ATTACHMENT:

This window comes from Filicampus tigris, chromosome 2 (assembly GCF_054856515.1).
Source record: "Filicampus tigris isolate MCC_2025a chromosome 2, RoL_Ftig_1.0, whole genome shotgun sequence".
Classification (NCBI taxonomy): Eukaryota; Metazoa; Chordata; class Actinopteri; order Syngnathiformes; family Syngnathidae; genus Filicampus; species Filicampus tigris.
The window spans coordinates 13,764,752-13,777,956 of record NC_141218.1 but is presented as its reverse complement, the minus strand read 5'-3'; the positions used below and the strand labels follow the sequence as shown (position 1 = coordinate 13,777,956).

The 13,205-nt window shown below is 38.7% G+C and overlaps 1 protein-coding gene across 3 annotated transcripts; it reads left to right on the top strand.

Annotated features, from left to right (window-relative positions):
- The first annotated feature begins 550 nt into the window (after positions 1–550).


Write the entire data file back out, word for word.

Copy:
This window comes from Filicampus tigris, chromosome 2 (assembly GCF_054856515.1).
Source record: "Filicampus tigris isolate MCC_2025a chromosome 2, RoL_Ftig_1.0, whole genome shotgun sequence".
Classification (NCBI taxonomy): Eukaryota; Metazoa; Chordata; class Actinopteri; order Syngnathiformes; family Syngnathidae; genus Filicampus; species Filicampus tigris.
The window spans coordinates 13,764,752-13,777,956 of record NC_141218.1 but is presented as its reverse complement, the minus strand read 5'-3'; the positions used below and the strand labels follow the sequence as shown (position 1 = coordinate 13,777,956).

The 13,205-nt window shown below is 38.7% G+C and overlaps 1 protein-coding gene across 3 annotated transcripts; it reads left to right on the top strand.

Annotated features, from left to right (window-relative positions):
- The first annotated feature begins 550 nt into the window (after positions 1–550).